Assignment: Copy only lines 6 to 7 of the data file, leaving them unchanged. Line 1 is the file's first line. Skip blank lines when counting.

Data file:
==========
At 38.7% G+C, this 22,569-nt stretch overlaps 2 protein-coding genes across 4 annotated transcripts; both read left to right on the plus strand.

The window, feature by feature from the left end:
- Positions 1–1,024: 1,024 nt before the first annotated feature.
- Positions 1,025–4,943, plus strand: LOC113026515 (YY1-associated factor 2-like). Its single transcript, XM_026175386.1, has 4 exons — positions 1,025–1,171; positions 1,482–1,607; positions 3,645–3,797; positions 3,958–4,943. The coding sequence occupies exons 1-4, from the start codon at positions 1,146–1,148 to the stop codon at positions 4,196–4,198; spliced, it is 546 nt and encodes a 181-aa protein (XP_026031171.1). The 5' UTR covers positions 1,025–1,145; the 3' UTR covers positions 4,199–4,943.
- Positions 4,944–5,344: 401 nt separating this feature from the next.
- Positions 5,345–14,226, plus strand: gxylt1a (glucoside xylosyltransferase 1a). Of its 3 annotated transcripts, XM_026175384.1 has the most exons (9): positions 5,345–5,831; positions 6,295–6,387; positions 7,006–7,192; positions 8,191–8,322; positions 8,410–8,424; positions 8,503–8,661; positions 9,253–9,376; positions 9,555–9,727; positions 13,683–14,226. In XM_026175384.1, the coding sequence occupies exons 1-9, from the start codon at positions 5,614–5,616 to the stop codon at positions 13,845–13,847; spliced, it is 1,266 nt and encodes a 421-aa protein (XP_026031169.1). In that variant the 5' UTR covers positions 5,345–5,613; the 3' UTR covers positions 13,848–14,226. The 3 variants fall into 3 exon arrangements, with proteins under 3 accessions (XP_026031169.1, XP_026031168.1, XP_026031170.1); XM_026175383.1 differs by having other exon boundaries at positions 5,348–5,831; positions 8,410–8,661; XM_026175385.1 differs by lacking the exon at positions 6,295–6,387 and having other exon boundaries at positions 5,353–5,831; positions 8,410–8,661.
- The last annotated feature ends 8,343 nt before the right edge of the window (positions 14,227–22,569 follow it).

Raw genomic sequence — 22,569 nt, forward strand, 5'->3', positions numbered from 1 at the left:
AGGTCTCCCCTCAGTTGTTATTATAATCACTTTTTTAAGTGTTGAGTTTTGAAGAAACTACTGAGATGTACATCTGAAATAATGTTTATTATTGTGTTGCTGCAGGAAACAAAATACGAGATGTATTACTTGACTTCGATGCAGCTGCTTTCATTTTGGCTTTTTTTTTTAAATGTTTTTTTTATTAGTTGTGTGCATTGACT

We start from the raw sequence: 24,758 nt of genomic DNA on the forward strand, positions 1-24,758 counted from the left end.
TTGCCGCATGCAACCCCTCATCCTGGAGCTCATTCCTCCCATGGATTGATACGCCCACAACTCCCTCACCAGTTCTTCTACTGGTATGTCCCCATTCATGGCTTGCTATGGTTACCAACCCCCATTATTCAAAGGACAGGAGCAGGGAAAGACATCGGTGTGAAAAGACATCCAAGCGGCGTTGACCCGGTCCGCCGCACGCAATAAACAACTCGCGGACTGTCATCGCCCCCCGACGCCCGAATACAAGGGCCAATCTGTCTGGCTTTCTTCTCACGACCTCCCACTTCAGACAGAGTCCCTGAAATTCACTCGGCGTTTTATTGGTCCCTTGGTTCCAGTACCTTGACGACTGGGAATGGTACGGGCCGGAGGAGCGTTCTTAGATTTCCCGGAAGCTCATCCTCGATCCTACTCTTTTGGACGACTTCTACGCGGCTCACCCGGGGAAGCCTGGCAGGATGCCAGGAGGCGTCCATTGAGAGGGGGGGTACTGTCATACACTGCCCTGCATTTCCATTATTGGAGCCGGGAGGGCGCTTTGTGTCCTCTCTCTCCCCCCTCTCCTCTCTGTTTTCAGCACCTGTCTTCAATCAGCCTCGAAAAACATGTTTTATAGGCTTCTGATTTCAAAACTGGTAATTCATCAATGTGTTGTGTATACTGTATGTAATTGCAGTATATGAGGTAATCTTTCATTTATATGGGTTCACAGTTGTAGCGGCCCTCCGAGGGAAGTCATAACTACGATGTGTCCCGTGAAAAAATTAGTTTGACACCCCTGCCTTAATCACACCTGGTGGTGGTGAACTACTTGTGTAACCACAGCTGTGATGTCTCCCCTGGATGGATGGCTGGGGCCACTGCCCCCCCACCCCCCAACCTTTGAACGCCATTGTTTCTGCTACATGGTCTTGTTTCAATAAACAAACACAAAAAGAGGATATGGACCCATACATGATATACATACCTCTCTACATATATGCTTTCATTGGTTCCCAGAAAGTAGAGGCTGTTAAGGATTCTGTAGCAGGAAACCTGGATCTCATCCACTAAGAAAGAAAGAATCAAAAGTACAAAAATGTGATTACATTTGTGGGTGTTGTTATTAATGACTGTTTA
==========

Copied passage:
- Positions 5,345–14,226, plus strand: gxylt1a (glucoside xylosyltransferase 1a). Of its 3 annotated transcripts, XM_026175384.1 has the most exons (9): positions 5,345–5,831; positions 6,295–6,387; positions 7,006–7,192; positions 8,191–8,322; positions 8,410–8,424; positions 8,503–8,661; positions 9,253–9,376; positions 9,555–9,727; positions 13,683–14,226. In XM_026175384.1, the coding sequence occupies exons 1-9, from the start codon at positions 5,614–5,616 to the stop codon at positions 13,845–13,847; spliced, it is 1,266 nt and encodes a 421-aa protein (XP_026031169.1). In that variant the 5' UTR covers positions 5,345–5,613; the 3' UTR covers positions 13,848–14,226. The 3 variants fall into 3 exon arrangements, with proteins under 3 accessions (XP_026031169.1, XP_026031168.1, XP_026031170.1); XM_026175383.1 differs by having other exon boundaries at positions 5,348–5,831; positions 8,410–8,661; XM_026175385.1 differs by lacking the exon at positions 6,295–6,387 and having other exon boundaries at positions 5,353–5,831; positions 8,410–8,661.
- The last annotated feature ends 8,343 nt before the right edge of the window (positions 14,227–22,569 follow it).